A camera that was developed by Microsoft Research in Cambridge and destined at helping those affected by diseases that causes memory loss is set to be sold by Vicon.
The company, which develops motion capture products for life science, engineering and entertainment industries, has confirmed that it has signed an intellectual property license with Microsoft and will sell the device, called the Sensecam.
In a nutshell, it is a camera that is worn around the neck and takes a picture every 30 seconds with a capacity of 30,000 images stored on a 1GB internal memory - enough for 10 days worth of pictures. With an average size of 33KB per file, one can guess that the sensor is a VGA model (640x480 pixels).
It also comes with a built-in accelerometer as well as light sensors to take a picture when the wearer moves around. The $820 camera also has an infrared sensor to detect people located in front of its lenses.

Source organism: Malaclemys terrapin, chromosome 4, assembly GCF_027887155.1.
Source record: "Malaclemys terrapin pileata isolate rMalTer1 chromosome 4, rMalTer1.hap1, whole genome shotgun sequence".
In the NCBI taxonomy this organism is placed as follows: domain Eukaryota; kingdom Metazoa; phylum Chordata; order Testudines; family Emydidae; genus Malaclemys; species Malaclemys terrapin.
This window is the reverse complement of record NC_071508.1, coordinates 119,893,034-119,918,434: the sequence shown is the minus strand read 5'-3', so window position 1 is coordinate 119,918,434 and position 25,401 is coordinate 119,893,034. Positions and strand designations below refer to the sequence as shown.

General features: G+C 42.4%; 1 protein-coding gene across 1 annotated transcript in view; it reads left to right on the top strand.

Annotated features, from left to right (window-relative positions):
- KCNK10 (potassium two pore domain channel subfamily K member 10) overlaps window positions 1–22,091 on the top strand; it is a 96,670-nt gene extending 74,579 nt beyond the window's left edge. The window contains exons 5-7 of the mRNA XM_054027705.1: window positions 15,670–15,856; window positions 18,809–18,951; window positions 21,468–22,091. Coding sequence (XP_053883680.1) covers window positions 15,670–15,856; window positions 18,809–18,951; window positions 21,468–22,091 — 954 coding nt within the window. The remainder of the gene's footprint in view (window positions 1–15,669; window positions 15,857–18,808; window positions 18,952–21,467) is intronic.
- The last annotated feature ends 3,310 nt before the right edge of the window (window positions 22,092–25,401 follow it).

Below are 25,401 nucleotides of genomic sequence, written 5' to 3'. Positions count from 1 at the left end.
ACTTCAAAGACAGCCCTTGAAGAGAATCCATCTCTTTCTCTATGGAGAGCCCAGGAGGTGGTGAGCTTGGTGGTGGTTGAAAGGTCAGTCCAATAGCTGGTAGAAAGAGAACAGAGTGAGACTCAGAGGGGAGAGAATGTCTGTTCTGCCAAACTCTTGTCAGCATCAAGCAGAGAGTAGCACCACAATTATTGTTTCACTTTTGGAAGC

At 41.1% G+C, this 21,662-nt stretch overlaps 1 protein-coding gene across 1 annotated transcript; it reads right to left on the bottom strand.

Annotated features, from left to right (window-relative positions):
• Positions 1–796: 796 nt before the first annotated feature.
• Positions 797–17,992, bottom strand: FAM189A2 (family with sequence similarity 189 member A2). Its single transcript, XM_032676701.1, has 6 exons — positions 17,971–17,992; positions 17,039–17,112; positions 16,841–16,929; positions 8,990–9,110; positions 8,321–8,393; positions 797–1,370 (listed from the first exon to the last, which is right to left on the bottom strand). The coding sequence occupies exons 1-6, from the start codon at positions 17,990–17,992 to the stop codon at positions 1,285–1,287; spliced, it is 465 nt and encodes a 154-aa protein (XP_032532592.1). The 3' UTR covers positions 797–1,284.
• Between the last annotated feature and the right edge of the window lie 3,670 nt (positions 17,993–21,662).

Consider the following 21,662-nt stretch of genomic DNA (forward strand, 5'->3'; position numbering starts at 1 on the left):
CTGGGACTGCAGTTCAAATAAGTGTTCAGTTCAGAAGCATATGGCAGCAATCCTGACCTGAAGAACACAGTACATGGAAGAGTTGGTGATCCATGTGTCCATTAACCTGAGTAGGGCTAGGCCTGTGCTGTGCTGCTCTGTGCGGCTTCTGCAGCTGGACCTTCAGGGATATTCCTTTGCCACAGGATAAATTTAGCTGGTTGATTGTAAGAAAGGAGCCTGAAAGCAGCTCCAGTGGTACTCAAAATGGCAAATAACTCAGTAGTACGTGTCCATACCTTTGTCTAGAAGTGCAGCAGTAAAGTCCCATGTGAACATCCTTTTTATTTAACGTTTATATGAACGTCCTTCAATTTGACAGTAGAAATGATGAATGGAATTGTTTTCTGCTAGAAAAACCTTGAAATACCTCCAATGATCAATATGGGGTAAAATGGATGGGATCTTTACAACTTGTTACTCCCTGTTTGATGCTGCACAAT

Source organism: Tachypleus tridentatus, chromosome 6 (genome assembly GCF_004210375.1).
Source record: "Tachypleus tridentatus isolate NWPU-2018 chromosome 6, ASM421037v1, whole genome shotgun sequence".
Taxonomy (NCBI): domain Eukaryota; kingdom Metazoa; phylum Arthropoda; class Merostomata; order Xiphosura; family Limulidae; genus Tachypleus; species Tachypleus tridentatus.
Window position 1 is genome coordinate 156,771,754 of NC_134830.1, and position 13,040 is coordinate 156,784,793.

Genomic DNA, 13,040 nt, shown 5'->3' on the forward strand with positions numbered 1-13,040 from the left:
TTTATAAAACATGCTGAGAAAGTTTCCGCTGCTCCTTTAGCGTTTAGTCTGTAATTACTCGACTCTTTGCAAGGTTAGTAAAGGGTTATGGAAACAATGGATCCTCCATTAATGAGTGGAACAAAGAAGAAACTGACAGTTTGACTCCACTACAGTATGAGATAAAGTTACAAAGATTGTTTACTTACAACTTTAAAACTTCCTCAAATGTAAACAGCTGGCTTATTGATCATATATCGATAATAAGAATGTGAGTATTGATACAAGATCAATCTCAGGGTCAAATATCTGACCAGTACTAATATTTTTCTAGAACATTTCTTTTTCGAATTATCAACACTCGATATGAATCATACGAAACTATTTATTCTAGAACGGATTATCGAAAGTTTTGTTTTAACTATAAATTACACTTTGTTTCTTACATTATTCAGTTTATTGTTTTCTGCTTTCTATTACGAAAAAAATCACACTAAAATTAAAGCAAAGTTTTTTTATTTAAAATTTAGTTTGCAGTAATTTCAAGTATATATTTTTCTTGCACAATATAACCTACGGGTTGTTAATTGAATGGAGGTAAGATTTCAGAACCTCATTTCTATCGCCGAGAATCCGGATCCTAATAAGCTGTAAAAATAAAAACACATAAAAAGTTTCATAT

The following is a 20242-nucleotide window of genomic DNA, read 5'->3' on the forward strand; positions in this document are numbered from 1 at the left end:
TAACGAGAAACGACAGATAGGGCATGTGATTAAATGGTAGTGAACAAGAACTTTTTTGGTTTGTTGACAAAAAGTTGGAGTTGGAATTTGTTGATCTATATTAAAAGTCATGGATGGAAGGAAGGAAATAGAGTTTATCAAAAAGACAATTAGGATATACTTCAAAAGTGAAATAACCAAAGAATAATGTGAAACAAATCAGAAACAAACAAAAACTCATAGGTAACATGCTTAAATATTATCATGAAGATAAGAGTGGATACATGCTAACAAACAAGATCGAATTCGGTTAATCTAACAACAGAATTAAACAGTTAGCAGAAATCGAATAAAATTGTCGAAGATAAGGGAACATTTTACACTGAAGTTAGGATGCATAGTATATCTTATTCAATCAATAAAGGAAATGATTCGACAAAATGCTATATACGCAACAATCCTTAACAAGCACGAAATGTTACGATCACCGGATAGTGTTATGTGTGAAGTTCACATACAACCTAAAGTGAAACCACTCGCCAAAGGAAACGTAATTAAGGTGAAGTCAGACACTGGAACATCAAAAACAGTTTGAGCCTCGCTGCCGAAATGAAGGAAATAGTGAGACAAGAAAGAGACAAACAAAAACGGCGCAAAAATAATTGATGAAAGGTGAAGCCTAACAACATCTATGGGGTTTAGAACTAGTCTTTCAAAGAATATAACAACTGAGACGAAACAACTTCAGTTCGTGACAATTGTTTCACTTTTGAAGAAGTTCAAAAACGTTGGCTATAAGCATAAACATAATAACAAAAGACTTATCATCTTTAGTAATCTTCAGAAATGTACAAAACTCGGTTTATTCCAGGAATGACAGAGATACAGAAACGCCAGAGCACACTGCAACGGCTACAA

Douglas Reinke, CEO and President at Vicon, said in a statement that “We’d like to thank Microsoft and Microsoft Research Cambridge for allowing Vicon to get involved in such an important product that can support a variety of researchers, including those investigating memory-loss”.
A consumer version will certainly come out fairly soon and then people will start losing hours trying to sort out the good pictures from the bad ones. There are certainly similar devices available, like the Spy cameras/Sunglasses but none have the same features as the Sensecam. But then, they don't cost $820.